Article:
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dc.contributor.authorSubramanian, Lalithaen_US
dc.identifier.citationSubramanian, L. (2021). Stability enhancement of inverter dominated power systems using virtual inertia control. Doctoral thesis, Nanyang Technological University, Singapore.
dc.description.abstractThe electric power system has been traditionally energized by synchronous machines like steam turbines, hydro turbines, and diesel engines. These rotating machines inherently contribute to the system's resilience by providing rotational inertia. The grid frequency is indicative of the real-time power balance across the grid and can be treated as one of the primary grid health indices. On the occurrence of a fault, inertia helps the frequency to gradually deviate from the nominal value, i.e. the higher the amount of inertia, the slower is the rate of frequency deviation. The presence of adequate inertia, therefore, provides the liberty of allowing a control delay for the governor-input valve controls to respond to the frequency deviation. With the displacement of synchronous machines by converter-connected distributed intermittent renewable sources such as solar photovoltaics (PV) and wind turbine systems, the reduction of inherent system inertia is evident. However, there is also a counterpoised observation that the required amount of inertia in the transformed power system is reduced, given the faster response of the converter-based distributed energy resources (DERs). Therefore, the solution is to resort to synthetic inertia to improve the resilience of the power system, or to faster primary frequency response to improve the system reliability with the limited resilience of a low-inertia grid. In this context, this thesis explores questions such as: What is the adequate synthetic inertia/ frequency response capability for a stable power system? How can one quantify the flexibility required to provide this adequate inertia? Does synthetic inertia greater than the adequate level necessarily indicate a higher stability margin? How different is the effect of distributed synthetic inertia on oscillatory stability compared to synchronous inertia? Firstly, the aspects of flexibility and methods to characterize them for adequate synthetic inertia and fast-frequency response are addressed. A generalized virtual storage flexibility model has been proposed to quantify the heterogeneous bidirectional flexibilities and their combination to provide a certain level of synthetic inertia. As an illustration, a hybrid energy storage system has been sized for synthetic inertia and fast frequency response provision in an isolated power system. The subsequent chapters discuss synthetic inertia and fast-frequency control actuated by PV systems with hybrid energy storage. In this thesis, inverter control has been explored with a complete DC-side model taking into account the effects of PV intermittency, unlike most research works on inverter control that assume a sufficiently large DC source/sink. Synthetic inertia controllers are categorized as grid-following and grid-forming topologies, which significantly affect their impact on system stability. Conventionally, the inertia and damping parameters are tuned and fixed over a scheduled time slot based on the available flexibility. It has been identified that higher inertia is required on the occurrence of a disturbance to limit the rate of frequency deviation and higher damping is required for a faster settling time. Therefore, for each of the control topologies, a rule-based real-time inertia tuner has been proposed to optimize the frequency deviation, its rate, and settling time. The algorithm has been improved through a model predictive control with a rate-based linearization. The rate-based linearization extends the model validity to the transient zones. For systems with multiple grid-formers and multiple frequency responsive units, a distributed optimization problem has been formulated and solved to collectively tune the inertia and damping parameters that are constrained by the available flexibilities. The efficacy of distributed grid-forming and grid-following synthetic inertia in replacing their synchronous counterpart in a microgrid has been compared. Microgrid regulation in grid-connected and islanded modes has been studied by modeling the DERs with discussed control strategies. The impact of the two types of synthetic inertia controls on the small-signal stability of the system is examined by modal analysis and bifurcation plots to derive the conditions for oscillatory stability in a microgrid with distributed synthetic inertia reserves. The effectiveness of the proposed control strategies in restoring the frequency stability of low-inertia systems has been validated by power hardware-in-the-loop experimentation.en_US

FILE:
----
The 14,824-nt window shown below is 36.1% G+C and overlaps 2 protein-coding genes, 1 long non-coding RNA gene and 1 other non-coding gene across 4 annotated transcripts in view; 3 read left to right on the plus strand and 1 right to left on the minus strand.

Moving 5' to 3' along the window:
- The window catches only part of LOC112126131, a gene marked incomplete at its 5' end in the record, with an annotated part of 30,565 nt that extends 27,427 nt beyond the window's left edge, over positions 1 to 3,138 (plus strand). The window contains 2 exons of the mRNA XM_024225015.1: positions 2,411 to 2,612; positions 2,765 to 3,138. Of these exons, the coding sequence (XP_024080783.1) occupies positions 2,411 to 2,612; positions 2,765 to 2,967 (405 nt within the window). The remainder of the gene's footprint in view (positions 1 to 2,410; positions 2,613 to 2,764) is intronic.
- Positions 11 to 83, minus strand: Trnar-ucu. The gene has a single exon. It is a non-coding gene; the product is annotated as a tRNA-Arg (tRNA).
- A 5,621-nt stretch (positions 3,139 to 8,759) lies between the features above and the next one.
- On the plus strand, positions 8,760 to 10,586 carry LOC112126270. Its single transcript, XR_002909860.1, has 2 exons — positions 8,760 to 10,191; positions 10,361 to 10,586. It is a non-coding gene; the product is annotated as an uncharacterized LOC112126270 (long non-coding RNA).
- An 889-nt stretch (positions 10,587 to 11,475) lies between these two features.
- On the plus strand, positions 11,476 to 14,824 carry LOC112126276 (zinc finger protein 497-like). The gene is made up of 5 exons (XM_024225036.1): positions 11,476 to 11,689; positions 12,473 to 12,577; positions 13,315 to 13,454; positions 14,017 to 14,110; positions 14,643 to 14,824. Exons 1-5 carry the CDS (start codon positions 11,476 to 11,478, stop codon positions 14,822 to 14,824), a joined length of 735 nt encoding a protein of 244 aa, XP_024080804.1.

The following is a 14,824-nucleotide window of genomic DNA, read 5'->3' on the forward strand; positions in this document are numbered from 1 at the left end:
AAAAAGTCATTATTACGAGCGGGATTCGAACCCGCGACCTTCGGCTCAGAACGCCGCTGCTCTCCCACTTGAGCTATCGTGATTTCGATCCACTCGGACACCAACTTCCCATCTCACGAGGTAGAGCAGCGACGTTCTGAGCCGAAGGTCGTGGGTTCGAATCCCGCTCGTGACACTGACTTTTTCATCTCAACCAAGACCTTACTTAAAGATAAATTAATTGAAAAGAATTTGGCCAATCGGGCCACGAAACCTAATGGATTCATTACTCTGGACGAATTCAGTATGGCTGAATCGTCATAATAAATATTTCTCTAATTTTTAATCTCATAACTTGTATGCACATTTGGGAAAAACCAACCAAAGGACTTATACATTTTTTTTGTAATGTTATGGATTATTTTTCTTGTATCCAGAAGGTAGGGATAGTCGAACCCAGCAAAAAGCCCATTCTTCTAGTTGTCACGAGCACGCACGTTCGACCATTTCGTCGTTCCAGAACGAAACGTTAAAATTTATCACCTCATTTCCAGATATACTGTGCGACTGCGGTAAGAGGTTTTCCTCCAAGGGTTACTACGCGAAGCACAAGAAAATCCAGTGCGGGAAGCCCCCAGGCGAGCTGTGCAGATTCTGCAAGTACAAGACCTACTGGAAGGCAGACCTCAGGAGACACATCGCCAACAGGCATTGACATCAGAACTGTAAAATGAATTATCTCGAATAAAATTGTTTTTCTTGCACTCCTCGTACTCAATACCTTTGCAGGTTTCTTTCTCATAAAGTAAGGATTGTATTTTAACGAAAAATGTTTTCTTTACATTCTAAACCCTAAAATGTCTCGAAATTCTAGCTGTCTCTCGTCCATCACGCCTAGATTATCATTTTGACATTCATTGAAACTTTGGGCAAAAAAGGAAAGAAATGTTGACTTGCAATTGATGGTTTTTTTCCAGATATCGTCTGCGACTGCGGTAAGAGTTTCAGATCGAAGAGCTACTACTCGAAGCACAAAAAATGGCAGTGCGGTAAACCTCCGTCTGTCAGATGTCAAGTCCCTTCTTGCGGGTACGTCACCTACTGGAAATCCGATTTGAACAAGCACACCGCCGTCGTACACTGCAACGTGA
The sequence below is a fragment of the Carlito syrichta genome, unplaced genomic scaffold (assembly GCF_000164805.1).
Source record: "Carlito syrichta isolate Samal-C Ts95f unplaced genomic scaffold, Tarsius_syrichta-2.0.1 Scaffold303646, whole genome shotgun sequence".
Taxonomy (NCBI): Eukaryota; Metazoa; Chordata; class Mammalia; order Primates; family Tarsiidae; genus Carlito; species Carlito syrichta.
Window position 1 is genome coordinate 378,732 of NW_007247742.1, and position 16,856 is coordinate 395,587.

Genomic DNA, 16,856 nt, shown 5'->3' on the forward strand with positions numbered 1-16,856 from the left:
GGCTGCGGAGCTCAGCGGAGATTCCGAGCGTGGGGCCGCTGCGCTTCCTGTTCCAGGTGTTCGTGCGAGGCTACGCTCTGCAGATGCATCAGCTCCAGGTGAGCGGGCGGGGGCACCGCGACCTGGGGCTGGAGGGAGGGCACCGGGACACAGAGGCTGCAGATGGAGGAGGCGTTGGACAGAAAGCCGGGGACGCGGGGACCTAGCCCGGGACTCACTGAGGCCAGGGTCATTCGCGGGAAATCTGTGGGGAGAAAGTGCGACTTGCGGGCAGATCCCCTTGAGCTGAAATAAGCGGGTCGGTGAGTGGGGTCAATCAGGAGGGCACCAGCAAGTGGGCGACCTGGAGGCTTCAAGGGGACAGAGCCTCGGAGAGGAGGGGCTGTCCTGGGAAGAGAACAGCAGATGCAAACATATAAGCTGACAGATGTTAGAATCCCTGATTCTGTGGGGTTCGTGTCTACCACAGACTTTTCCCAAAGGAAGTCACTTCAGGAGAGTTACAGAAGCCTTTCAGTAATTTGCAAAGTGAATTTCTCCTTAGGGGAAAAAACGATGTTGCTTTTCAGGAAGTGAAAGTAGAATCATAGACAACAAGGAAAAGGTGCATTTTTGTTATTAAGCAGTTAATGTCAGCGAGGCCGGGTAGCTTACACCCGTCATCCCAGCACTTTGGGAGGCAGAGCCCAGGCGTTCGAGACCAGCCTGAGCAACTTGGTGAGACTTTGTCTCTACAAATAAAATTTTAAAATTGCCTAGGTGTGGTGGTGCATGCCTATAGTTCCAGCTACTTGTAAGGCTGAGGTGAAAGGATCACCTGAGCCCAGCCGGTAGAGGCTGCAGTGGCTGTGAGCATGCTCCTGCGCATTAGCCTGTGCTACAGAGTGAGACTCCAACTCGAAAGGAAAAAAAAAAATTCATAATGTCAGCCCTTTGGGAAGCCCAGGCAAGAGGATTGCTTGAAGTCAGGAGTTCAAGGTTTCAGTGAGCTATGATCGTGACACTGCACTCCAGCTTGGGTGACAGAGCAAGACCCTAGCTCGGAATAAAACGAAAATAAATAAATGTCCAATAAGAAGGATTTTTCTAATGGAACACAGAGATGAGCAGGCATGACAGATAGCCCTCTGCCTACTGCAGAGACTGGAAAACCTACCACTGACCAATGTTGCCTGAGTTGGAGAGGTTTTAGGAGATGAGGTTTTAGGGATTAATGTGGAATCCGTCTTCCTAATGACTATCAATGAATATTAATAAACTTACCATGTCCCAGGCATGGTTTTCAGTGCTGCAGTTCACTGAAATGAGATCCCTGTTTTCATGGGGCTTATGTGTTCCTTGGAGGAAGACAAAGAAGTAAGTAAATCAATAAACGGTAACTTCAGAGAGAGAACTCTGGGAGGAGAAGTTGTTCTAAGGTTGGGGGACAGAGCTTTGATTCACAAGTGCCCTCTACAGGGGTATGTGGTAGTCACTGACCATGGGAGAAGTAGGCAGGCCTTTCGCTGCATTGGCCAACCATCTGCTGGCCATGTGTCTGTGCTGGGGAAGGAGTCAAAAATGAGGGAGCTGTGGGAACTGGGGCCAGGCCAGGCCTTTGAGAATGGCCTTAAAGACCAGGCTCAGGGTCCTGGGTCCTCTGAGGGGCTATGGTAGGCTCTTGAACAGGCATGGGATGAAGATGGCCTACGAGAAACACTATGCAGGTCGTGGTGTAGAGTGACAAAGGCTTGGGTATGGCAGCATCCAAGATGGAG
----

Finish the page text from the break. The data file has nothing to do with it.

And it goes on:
dc.publisherNanyang Technological Universityen_US
dc.rightsThis work is licensed under a Creative Commons Attribution-NonCommercial 4.0 International License (CC BY-NC 4.0).en_US
dc.subjectEngineering::Electrical and electronic engineering::Power electronicsen_US
dc.subjectEngineering::Electrical and electronic engineering::Electric power::Production, transmission and distributionen_US
dc.titleStability enhancement of inverter dominated power systems using virtual inertia controlen_US
dc.typeThesis-Doctor of Philosophyen_US
dc.contributor.supervisorGooi Hoay Bengen_US
dc.contributor.schoolInterdisciplinary Graduate School (IGS)en_US
dc.description.degreeDoctor of Philosophyen_US
dc.contributor.organizationUniversite Grenoble Alpesen_US
dc.contributor.researchEnergy Research Institute @ NTU (ERI@N)en_US
dc.contributor.supervisor2Vincent Debusschereen_US
dc.contributor.supervisor2Nouredine Hadjsaiden_US
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